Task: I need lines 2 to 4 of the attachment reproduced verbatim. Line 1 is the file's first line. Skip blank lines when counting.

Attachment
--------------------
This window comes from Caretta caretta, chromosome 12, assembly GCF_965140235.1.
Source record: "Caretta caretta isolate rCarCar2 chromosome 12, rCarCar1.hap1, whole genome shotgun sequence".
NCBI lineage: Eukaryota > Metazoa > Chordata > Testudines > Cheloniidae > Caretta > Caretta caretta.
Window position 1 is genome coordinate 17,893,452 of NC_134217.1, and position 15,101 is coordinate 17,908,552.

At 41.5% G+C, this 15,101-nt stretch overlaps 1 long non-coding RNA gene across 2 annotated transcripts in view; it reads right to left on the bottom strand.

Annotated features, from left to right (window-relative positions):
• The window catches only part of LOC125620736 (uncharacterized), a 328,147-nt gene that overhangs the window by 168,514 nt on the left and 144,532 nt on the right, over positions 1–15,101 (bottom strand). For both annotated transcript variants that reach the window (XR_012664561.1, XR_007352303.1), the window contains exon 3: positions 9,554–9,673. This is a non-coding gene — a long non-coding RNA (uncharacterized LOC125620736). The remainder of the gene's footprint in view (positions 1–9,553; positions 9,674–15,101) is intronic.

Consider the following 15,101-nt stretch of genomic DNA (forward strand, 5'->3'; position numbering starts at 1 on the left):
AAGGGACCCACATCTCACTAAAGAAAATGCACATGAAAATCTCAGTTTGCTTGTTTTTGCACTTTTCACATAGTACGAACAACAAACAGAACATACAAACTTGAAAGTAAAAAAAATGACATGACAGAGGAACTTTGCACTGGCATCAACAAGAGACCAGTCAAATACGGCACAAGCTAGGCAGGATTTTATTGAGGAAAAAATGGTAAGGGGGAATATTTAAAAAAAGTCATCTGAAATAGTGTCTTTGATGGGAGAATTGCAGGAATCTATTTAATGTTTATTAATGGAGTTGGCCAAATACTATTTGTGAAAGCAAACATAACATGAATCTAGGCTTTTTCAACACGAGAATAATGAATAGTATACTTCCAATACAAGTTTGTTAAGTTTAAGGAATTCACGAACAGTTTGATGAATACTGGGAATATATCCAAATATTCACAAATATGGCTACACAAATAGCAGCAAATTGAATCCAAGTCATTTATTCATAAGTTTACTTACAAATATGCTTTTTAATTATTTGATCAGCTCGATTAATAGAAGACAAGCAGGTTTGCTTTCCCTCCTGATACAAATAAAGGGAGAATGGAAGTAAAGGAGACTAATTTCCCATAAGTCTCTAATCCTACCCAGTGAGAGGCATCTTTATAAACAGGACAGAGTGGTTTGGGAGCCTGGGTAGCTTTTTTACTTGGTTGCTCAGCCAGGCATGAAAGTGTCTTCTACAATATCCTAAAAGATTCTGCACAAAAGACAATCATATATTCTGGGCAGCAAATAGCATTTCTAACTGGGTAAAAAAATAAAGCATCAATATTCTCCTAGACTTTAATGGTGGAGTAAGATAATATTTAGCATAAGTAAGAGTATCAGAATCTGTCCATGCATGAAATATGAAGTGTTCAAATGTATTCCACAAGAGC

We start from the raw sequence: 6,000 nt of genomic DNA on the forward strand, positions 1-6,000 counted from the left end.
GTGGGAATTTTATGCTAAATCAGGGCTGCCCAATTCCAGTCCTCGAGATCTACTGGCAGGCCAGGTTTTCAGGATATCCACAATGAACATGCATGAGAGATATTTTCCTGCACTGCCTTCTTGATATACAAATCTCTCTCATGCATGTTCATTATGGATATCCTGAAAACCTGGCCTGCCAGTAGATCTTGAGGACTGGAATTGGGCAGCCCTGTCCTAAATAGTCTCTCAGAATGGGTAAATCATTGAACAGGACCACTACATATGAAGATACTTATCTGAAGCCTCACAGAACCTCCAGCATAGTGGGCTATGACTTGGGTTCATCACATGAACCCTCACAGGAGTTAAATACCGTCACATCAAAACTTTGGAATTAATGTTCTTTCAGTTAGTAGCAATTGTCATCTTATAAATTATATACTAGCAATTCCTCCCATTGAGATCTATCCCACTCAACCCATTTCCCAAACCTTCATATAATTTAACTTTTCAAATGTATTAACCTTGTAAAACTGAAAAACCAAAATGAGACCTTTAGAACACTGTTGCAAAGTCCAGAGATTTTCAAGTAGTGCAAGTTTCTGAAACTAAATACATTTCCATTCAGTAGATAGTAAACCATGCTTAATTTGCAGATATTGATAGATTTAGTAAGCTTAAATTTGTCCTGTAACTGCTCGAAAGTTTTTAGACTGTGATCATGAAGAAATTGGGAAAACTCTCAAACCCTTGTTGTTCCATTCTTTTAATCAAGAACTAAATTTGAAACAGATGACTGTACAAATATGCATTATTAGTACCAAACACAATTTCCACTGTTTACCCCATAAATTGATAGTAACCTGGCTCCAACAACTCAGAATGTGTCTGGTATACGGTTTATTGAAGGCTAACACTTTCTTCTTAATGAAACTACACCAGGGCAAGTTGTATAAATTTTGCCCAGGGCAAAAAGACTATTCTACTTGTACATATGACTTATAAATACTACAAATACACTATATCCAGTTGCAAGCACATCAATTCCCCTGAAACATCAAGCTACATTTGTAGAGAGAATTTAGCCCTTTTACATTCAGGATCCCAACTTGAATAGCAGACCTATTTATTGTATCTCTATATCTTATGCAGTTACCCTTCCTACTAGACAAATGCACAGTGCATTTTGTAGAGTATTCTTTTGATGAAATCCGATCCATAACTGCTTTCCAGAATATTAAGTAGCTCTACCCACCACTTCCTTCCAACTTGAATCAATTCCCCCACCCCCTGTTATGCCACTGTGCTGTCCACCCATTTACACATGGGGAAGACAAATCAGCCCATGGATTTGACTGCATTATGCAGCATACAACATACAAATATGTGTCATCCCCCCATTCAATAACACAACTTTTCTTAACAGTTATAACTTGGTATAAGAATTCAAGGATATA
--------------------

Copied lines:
Source record: "Caretta caretta isolate rCarCar2 chromosome 12, rCarCar1.hap1, whole genome shotgun sequence".
NCBI lineage: Eukaryota > Metazoa > Chordata > Testudines > Cheloniidae > Caretta > Caretta caretta.
Window position 1 is genome coordinate 17,893,452 of NC_134217.1, and position 15,101 is coordinate 17,908,552.